Shared Vision

When I met her, we could not stop talking; we see the world in the same way.
— Vivian Howard, A Chef’s Life, S3E7, “A Casserole Says Plenty”

What a treat it is when you find someone else who sees the world in a way that is very similar, very complimentary to the way you see it.

This is why, of course, people travel across the country to meetings of people who have the same focus as they do.  If you are a ventriloquist, for example, you want to go to the Vent Haven convention in Kentucky so you can spend time with other people who are also immersed in those same interests,

As for me, though, that kind of treat has not been easy for me to find.  I don’t know many other people who see the world in the way that I do, people who I connect with in almost an intuitive way.

My path hasn’t been towards the interests of other humans, rather it has, of necessity, been towards the challenges that I face in the world.   My issues have never been the costs of fitting in, rather they have always been about standing out and proud, the profound challenges of being yourself in the world.

For people who want to become more a part of a community, connecting with others rather than connecting with their unique creation, my voice is very much something that they don’t want to feel affinity with.   While people may need a bit of what I offer, claiming some wild independence, they certainly don’t want to go as far off the beaten path as I have become.

Number 5 in my 2002 statement is: The most painful thing about trans is not being able to give your gifts and have them accepted. 

When you share with someone who already shares your vision, they understand the value and the price of what you bring to the relationship.

When you share with someone who doesn’t get the joke, the delight, the point, they just stare at you like you are making garbage noises.   If you are lucky, they look at you with sweet indulgence, but if you are not, they look at you as if you are just cracked.

It even happens that sometimes, people just enjoy the poetry of your language, your performance of self without actually engaging any of the content you are sharing.   They strip the meaning from your words, reading it as nonsense, and apply their own meaning to your message, earnestly believing that this means they are actually engaged, listening to you in a kind and compassionate way.

By mapping to their vision, they believe they have achieved a shared vision with you when all they did is erase your vision and replace it with their own comfortable and convenient assumptions.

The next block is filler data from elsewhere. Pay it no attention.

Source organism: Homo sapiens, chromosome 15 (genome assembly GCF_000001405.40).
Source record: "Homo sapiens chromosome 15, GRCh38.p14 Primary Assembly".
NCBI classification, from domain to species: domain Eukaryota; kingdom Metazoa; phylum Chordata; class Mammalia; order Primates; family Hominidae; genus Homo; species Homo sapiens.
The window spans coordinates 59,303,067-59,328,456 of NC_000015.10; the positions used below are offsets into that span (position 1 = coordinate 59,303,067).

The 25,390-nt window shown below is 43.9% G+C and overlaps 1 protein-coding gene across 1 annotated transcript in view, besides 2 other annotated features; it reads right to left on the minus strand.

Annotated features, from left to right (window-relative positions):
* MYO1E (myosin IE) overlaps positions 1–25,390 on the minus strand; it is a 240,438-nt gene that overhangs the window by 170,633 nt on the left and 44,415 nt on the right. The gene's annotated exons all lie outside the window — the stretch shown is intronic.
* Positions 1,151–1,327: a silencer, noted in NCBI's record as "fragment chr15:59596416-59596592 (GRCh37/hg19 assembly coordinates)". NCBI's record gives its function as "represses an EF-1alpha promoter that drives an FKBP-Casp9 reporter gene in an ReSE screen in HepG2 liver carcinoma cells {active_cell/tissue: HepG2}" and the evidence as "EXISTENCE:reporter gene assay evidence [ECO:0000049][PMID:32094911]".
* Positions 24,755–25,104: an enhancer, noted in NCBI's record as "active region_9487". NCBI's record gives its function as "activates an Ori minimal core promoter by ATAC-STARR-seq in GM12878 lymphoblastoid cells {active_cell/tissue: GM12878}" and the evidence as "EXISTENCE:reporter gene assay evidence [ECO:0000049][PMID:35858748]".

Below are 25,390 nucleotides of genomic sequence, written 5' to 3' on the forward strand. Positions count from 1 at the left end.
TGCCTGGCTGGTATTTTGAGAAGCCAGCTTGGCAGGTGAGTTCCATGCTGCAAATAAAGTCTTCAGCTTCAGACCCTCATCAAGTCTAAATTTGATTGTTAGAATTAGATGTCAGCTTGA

My sister sent me to her acupuncturist, for example.  He was surprised at how “compelling” the writing was on my website.  However, when we had our first visit, he refused to do any acupuncture until I bought into his belief system.  At the end of a hour of arguing with me, he looked at his pad and saw he had written absolutely no notes about what I had shared with him.

“Look at this!” he boomed.  “A blank page!  What a great place to start next time!”   Needless to say, there was no next time.  Even the chiropractor she recently dragged me to found me smart and fascinating, although “not ready” to sign up for his belief system.

It is difficult for me to be seen as a curiosity, something to be studied but not to be engaged.   My own queer approach to the world leads me to understand that I can learn from everyone if I stay present in the relationship rather than trying to get them into my current belief system.

It’s amazing how many times I end up going back to that 2002 document and finding the same challenges, the ones that leave me lonely and lost.  I need sharing, starting with shared vision, but I get challenges to engage others needs and beliefs without them being able to engage mine.

When Chef Vivian finds connection, I am very happy for her  She lives in community, people sharing a story they all understand.  It also reminds me that I live in a basement, struggling to find anyone who understands and engages parts of my story.

I find it hard to recall the last time I was with someone who saw the world in the same way that I do.   Very hard.

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